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Publication numberUS7086477 B2
Publication typeGrant
Application numberUS 10/659,124
Publication dateAug 8, 2006
Filing dateSep 10, 2003
Priority dateSep 10, 2002
Fee statusPaid
Also published asCA2440259A1, CA2440259C, US20040045720
Publication number10659124, 659124, US 7086477 B2, US 7086477B2, US-B2-7086477, US7086477 B2, US7086477B2
InventorsAndrew Michael Duggan
Original AssigneeWeatherford/Lamb, Inc.
Export CitationBiBTeX, EndNote, RefMan
External Links: USPTO, USPTO Assignment, Espacenet
Tubing expansion tool
US 7086477 B2
Abstract
The invention relates to a tubing expansion tool and to a method of expanding tubing. In one embodiment, a tubing expansion tool (10) is disclosed which comprises a body (14) and at least one expansion member (16) radially movably mounted on the body (14) for movement towards an extended configuration describing an expansion diameter for expanding tubing (12) to a predetermined diameter, the expansion member (16) being lockable in the extended configuration. In further embodiments, the expansion member (16) is biased radially inwardly; the expansion member (16) is moveable in response to both an applied mechanical force and an applied fluid pressure force; and the expansion member (16) is pivotably mounted with respect to the body (14).
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Claims(31)
1. A tubing expansion tool comprising:
a body;
at least one expansion member radially movably mounted on the body for movement towards an extended configuration describing an expansion diameter;
an activating member movable within the body and having an activating position in which the activating member urges the expansion member towards the extended configuration; and
a locking assembly for locking the activating member in the activating position to maintain the expansion member in the extended configuration.
2. A tool as claimed in claim 1, wherein the activating member is mechanically lockable in the activating position.
3. A tool as claimed in claim 1, wherein the activating member is hydraulically lockable in the activating position.
4. A tool as claimed in claim 1, wherein the activating member is electro-mechanically lockable in the activating position.
5. A tool as claimed in claim 1, wherein the locking assembly is releasable.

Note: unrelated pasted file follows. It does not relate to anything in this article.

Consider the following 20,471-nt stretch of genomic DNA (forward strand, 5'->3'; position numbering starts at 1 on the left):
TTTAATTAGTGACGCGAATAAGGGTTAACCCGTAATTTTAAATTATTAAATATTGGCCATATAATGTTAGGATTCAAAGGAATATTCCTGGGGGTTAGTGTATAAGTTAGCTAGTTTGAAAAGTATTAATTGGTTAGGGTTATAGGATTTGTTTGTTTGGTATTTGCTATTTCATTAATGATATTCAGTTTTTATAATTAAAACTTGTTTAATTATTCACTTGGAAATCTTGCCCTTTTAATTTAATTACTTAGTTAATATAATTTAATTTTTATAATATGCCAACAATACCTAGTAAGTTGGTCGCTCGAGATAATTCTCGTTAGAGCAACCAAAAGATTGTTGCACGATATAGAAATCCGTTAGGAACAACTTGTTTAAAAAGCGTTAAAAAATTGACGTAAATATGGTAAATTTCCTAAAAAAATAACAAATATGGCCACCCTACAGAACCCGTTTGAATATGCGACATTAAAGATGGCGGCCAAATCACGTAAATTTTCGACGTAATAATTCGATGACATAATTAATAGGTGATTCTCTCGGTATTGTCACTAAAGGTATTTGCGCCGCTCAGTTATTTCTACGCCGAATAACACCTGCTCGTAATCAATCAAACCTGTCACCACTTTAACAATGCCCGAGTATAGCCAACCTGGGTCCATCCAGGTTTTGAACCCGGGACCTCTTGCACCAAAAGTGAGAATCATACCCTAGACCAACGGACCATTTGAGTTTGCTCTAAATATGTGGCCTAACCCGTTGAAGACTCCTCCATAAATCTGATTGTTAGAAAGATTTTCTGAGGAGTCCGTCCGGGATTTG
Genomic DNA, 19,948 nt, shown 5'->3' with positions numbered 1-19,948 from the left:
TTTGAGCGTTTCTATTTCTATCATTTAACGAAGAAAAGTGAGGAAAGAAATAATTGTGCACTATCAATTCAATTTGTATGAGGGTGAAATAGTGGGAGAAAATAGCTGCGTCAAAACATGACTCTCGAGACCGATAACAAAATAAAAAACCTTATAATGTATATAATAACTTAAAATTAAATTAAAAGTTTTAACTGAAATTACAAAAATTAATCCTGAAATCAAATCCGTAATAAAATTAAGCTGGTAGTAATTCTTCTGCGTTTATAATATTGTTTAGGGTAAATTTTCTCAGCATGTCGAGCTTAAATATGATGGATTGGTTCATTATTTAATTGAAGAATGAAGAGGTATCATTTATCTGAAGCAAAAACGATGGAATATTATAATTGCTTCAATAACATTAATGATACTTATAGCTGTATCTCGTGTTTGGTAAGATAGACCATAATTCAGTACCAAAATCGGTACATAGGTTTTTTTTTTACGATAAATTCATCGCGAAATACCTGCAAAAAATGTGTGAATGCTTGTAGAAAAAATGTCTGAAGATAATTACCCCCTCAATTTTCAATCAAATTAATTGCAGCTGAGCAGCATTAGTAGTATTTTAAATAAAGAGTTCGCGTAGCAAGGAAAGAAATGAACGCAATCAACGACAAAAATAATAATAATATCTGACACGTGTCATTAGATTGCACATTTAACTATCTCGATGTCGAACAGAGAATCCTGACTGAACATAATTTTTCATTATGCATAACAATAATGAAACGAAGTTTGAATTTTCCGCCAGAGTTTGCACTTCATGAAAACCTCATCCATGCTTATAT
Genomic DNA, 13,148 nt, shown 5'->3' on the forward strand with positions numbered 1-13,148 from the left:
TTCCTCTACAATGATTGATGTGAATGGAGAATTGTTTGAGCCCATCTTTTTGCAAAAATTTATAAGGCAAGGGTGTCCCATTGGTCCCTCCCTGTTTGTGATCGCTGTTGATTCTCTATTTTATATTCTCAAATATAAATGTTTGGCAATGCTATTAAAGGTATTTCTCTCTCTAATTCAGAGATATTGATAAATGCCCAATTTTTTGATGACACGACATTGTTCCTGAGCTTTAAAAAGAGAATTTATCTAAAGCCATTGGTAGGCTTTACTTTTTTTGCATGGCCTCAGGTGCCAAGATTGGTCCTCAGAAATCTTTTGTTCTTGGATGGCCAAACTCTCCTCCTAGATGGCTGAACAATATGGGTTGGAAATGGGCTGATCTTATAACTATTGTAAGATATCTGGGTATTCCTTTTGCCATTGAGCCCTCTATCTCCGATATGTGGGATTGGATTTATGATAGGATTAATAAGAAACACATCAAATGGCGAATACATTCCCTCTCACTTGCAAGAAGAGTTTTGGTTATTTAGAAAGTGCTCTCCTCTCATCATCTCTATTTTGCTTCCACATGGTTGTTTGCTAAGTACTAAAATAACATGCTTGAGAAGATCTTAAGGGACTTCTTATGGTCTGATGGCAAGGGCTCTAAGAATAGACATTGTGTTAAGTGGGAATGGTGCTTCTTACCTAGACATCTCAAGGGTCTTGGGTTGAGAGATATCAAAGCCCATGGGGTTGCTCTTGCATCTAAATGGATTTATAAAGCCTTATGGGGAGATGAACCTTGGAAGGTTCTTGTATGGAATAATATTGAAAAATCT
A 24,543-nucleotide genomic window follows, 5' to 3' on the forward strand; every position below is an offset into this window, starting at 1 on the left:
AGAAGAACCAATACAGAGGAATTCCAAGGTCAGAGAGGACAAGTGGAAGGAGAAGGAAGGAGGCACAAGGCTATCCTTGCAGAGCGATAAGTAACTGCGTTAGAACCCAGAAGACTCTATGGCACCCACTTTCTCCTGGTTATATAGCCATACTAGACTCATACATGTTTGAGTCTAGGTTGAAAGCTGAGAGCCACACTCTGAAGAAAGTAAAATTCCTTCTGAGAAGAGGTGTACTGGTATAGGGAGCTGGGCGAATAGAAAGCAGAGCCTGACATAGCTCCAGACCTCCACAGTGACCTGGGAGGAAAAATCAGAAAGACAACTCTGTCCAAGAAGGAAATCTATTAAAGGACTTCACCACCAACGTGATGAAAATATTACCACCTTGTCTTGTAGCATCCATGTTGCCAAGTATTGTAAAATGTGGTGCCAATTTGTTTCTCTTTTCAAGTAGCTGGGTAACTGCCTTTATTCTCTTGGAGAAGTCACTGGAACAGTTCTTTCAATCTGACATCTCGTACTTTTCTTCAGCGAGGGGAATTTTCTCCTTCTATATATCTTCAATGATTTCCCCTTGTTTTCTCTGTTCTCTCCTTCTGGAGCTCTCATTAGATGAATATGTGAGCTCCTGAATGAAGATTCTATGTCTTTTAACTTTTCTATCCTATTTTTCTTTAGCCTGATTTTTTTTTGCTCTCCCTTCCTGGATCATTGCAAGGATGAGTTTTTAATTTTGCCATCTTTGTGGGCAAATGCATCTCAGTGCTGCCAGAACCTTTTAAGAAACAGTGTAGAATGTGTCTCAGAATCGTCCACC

6. A tool as claimed in claim 1, wherein the activating member is mounted in the body and axially movable relative to the body.
7. A tool as claimed in claim 1, wherein the activating member is moveable between a deactivating position and the activating.
8. A tool as claimed in claim 7, further comprises a spring configured to bias the activating member towards the deactivating.
9. A tool as claimed in claim 1, wherein the locking assembly comprises a locking member adapted to engage the activating member when the activating member is in the activating position, to restrain the activating member.
10. A tool as claimed in claim 1, wherein the locking assembly comprises a locking member coupled to the activating member and adapted to engage the body when the activating member is in the activating position, to restrain the activating member.
11. A tool as claimed in claim 1, wherein the activating member comprises a mandrel having a cam surface, the cam surface urges the expansion member to the extended configuration while the mandrel moves axially relative to the body.
12. A tool as claimed in claim 11, further comprising a connecting sub coupled to the mandrel, wherein the connecting sub allows a mechanical force to be exerted on the mandrel to move the expansion member to the extended configuration.
13. A tool as claimed in claim 11, wherein the locking assembly comprises a locking member coupled to a groove in the mandrel and adapted to engage the body.
14. A tool as claimed in claim 1, wherein the activating member includes a cam surface for urging the expansion member to the extended configuration.
15. A tool as claimed in claim 1, wherein, in use, the expansion member describes an unexpanded diameter greater than the unexpanded inner diameter of the tubing.
16. A tool as claimed in claim 1, wherein, in use, the expansion member describes an unexpanded diameter less than an unexpanded inner diameter of the tubing.
17. A tool as claimed in claim 1, wherein the expansion member is pivotable relative to the body.
18. A tool as claimed in claim 17, wherein the expansion member is pivotably mounted to the body.